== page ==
Christian Virtues in the Workplace, Conclusion


This article is part three of a three-part diary to demonstrate how an employee can integrate their Christian faith in the workplace, regardless if it is a Christian workplace or not. In this article, we will focus on the Fruit of the Spirit and the key attributes of love, joy, peace, patience, kindness, goodness, faithfulness, gentleness and self-control (Galatians 5:22). This article will demonstrate how to test to see which items relate to your specific workplace and will break down each of the nine characteristics to demonstrate how to live them out in your daily life.

Fruit of the Spirit Scale

When the Fruit of the Spirit Scale was developed, I could not wait to get my hands on it to see if the Fruit of the Spirit related to and could predict desired workplace outcomes of employee engagement, job satisfaction, organizational commitment and organizational spirituality. To my happy surprise, they did!

The Fruit of the Spirit Scale by Bocarnea, et al. (2018) measures love, joy, peace, patience, kindness, goodness, faithfulness, gentleness and self-control. Based on my research with 176 employees, I found that love, kindness and self-control can predict employee engagement; joy and gentleness can predict job satisfaction; love can predict organizational commitment; and love and peace can predict organizational spirituality.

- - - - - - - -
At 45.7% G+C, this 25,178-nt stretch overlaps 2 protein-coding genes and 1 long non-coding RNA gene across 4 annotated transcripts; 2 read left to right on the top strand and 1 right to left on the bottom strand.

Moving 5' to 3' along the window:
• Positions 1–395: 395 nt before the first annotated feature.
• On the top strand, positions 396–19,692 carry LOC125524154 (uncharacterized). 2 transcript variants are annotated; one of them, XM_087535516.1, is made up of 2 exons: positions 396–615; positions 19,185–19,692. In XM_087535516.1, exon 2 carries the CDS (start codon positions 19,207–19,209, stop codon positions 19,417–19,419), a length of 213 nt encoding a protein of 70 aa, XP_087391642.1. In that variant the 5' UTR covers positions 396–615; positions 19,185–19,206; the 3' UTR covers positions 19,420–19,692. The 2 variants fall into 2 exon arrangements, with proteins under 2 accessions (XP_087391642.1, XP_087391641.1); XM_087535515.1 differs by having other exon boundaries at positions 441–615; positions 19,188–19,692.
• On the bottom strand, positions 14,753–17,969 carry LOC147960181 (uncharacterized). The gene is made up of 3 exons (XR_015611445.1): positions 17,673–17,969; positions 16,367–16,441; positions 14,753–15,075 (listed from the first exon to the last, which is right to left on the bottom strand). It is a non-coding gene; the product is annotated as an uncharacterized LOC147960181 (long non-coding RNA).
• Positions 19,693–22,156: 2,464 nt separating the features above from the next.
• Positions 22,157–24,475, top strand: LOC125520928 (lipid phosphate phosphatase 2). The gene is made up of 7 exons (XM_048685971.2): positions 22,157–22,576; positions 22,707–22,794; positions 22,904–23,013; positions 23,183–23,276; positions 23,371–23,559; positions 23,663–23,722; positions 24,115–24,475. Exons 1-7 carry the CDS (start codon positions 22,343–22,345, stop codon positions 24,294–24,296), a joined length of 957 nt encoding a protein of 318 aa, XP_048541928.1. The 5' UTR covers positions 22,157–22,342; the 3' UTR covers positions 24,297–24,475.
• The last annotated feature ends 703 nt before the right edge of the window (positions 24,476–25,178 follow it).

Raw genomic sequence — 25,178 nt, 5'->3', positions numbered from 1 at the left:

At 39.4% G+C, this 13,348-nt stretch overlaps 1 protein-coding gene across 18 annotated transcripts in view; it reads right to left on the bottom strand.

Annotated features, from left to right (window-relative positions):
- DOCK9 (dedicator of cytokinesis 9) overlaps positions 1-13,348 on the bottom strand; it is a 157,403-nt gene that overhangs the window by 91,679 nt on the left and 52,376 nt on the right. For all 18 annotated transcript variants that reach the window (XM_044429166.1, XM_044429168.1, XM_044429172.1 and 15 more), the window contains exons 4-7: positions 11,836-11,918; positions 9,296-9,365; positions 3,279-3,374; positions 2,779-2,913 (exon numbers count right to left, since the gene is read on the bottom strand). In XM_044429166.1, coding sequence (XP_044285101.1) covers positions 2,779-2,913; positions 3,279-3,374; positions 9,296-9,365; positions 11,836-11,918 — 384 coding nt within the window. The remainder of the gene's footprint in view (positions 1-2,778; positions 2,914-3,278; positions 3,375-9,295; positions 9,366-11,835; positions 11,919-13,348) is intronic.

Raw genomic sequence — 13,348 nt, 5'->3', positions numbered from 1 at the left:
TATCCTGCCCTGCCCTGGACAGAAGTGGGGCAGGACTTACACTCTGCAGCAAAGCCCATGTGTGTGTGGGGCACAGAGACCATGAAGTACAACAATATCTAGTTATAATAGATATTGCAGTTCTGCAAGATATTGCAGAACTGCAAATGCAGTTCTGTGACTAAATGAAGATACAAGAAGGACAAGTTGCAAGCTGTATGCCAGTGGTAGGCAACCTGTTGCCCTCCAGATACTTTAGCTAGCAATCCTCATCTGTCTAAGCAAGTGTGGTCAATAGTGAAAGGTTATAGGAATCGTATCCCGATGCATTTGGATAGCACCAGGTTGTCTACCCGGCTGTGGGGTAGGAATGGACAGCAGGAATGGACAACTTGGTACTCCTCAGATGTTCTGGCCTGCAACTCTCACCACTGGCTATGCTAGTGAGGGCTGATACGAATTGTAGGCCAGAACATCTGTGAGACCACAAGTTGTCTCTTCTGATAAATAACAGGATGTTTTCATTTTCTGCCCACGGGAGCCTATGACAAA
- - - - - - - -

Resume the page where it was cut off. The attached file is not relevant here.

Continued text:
With all of my studies, I have found that love is a significant predictor of the desired workplace outcome. Love is a virtue that promotes other virtues, therefore if only one variable is plucked from the pages of my articles, I hope love is the chosen one. Erisman and Daniels (2013) define love as “caring for others and making a strong unconditional commitment to their well-being.” Without love, a workplace (or any relationship between two people) is based on selfish interests and hidden agendas. When all relationships are based on the virtue of love, respect for human dignity can penetrate through any battle because each person knows that the value of a human being is much more important than profit at work or winning a competition.